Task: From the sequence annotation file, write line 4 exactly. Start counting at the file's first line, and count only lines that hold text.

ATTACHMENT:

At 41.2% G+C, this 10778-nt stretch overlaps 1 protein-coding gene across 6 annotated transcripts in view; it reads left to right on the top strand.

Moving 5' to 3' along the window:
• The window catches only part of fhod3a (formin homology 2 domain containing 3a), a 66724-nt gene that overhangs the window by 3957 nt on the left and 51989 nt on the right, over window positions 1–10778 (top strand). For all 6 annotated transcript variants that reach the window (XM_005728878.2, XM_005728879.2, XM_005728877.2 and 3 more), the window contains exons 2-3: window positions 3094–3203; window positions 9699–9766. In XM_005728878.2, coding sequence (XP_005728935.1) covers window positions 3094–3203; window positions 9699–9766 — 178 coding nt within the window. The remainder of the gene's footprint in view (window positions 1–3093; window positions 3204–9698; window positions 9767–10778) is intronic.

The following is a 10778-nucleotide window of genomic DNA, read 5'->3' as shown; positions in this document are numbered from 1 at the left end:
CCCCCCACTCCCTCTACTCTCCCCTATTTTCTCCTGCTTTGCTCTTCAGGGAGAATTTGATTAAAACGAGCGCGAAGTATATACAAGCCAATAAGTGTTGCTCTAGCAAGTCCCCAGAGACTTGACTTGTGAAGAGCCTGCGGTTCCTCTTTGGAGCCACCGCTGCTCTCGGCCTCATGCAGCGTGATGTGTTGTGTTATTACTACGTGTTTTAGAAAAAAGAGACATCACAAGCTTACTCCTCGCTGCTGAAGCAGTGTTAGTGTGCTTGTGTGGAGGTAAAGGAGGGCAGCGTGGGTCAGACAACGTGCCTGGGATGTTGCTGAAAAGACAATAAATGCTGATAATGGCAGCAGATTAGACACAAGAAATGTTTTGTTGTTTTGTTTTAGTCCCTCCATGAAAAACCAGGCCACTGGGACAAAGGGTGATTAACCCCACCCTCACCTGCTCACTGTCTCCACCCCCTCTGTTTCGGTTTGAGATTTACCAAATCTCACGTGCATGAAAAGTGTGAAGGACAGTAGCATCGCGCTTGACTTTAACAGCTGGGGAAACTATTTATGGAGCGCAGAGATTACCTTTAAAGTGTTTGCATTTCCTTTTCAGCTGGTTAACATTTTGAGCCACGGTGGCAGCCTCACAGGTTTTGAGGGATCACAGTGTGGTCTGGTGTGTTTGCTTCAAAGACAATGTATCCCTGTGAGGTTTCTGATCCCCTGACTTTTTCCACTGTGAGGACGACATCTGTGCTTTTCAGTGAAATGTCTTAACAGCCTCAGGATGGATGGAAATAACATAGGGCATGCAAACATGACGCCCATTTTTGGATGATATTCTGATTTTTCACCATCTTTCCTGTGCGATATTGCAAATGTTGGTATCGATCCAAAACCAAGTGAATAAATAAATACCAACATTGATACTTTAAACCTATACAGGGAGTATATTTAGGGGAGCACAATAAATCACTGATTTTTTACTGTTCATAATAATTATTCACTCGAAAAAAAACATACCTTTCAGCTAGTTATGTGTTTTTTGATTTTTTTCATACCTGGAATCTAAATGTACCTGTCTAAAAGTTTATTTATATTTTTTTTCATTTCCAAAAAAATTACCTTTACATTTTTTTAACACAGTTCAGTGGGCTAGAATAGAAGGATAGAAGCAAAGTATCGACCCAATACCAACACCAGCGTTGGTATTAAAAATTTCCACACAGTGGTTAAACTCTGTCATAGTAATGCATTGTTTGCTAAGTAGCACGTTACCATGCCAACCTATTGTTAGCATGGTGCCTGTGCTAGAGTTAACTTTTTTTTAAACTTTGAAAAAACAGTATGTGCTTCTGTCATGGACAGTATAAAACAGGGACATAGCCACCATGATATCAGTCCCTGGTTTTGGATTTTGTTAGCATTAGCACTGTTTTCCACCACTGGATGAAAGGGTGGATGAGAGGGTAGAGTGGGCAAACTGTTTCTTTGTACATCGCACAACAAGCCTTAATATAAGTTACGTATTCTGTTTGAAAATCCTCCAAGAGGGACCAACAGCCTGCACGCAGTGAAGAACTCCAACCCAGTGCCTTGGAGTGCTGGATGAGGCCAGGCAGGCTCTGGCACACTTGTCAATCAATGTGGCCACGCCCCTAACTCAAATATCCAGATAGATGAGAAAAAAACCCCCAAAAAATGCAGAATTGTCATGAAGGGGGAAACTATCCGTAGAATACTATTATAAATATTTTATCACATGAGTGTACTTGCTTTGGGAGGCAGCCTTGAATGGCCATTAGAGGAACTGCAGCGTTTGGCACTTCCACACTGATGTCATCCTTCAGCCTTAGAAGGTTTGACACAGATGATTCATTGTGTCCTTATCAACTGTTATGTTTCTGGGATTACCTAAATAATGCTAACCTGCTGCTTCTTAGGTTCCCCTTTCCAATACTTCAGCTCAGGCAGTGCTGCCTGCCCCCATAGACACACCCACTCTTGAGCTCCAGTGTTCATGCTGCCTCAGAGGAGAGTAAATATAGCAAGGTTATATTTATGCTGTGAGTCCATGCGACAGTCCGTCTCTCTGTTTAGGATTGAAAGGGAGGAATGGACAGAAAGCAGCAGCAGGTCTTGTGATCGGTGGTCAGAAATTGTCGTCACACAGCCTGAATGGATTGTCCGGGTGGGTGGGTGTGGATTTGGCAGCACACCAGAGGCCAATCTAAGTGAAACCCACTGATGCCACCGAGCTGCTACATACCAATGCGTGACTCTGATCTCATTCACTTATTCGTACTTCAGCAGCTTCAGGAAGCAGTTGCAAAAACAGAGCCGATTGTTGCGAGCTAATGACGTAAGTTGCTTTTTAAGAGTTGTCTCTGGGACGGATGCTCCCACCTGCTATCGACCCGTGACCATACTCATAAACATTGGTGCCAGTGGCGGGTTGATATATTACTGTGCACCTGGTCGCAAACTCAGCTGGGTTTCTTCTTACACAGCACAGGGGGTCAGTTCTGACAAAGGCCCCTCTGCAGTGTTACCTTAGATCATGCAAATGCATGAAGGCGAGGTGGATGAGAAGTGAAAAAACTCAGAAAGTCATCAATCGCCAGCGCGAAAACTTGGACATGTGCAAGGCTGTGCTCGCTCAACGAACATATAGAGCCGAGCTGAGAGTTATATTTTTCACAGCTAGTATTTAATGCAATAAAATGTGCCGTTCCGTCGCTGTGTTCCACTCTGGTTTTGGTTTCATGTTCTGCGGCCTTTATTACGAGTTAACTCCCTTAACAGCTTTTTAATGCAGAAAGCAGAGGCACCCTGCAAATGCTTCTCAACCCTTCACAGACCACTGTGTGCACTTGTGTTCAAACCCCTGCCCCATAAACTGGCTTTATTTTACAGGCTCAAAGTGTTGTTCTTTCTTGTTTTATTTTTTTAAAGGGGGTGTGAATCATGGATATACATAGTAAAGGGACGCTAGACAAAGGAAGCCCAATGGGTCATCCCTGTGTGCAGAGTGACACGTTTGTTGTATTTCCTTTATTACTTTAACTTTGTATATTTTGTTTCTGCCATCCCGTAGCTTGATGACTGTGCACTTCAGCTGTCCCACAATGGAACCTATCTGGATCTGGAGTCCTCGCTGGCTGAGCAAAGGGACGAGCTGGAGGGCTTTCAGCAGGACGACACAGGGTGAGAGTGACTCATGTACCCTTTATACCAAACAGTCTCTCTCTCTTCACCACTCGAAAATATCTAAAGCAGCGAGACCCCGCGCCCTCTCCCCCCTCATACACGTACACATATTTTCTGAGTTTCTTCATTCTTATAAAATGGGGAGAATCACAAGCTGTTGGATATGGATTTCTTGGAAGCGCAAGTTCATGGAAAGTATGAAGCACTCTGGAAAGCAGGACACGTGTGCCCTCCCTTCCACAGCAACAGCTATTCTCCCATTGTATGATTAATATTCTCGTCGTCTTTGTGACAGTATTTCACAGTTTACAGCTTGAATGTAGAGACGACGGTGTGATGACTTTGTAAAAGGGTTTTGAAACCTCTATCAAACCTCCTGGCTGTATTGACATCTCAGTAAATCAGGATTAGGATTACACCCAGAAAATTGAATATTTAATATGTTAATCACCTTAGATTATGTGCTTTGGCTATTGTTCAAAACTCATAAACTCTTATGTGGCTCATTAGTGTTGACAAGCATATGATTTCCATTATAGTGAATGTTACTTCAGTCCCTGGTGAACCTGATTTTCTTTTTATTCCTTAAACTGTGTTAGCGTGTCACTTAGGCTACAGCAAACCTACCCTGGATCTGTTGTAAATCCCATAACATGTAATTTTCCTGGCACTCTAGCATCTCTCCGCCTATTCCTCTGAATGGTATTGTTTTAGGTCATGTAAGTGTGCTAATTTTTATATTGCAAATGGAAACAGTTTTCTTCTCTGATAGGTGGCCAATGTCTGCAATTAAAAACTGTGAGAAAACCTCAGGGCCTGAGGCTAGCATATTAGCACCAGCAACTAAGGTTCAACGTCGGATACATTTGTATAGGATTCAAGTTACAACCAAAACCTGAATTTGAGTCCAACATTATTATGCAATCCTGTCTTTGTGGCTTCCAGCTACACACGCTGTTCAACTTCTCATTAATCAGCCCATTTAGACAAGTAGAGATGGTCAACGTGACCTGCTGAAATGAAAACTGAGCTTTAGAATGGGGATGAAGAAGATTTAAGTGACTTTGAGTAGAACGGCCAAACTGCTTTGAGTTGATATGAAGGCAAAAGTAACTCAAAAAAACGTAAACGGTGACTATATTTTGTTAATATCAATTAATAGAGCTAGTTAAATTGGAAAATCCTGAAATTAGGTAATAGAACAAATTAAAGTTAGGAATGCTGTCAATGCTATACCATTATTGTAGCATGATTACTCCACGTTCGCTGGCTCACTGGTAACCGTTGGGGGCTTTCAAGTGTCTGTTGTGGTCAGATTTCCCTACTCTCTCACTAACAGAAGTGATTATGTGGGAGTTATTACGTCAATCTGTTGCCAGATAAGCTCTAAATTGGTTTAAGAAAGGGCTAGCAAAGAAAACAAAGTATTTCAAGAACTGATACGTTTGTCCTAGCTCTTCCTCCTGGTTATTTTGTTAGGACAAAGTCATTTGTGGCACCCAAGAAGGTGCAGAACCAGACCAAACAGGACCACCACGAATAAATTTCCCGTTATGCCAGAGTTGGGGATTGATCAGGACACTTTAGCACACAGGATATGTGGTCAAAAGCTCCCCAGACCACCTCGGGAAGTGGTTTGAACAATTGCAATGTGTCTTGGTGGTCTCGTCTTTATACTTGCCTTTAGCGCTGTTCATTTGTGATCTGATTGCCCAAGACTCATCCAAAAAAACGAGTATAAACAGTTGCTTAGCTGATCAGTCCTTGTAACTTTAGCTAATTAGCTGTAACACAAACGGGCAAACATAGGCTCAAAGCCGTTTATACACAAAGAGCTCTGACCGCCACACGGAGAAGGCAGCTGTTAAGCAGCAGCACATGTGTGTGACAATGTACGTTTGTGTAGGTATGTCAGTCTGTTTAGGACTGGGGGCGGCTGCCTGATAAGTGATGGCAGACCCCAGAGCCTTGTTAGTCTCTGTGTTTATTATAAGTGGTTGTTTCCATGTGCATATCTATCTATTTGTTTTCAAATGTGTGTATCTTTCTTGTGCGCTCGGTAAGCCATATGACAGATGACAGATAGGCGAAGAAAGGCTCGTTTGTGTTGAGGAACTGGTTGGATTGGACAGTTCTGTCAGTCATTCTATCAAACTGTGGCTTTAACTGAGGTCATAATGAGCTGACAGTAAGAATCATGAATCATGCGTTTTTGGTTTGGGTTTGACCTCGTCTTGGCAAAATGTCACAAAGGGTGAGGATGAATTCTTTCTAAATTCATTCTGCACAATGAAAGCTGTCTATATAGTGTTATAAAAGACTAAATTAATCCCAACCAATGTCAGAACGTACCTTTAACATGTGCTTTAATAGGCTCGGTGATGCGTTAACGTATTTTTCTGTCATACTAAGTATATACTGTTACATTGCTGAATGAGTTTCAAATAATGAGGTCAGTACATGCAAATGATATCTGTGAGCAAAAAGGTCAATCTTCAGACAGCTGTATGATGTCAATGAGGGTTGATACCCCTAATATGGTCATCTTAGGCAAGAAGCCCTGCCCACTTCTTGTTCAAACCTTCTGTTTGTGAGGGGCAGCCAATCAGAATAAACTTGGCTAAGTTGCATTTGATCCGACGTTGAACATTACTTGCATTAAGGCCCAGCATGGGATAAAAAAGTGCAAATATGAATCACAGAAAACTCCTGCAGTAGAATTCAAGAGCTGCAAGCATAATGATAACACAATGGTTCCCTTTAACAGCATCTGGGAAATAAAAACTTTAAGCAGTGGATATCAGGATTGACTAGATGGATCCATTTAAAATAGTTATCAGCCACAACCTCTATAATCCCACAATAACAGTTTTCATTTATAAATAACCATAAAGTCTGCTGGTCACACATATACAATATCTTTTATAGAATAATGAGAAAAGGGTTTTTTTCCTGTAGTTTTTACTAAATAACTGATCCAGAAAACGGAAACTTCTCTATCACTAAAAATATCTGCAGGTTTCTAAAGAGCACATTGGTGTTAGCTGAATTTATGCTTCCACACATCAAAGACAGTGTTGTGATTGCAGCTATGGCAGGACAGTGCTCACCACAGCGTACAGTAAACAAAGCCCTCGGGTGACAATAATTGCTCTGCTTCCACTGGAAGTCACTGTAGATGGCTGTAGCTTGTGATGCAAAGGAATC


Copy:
The following is a 10778-nucleotide window of genomic DNA, read 5'->3' as shown; positions in this document are numbered from 1 at the left end: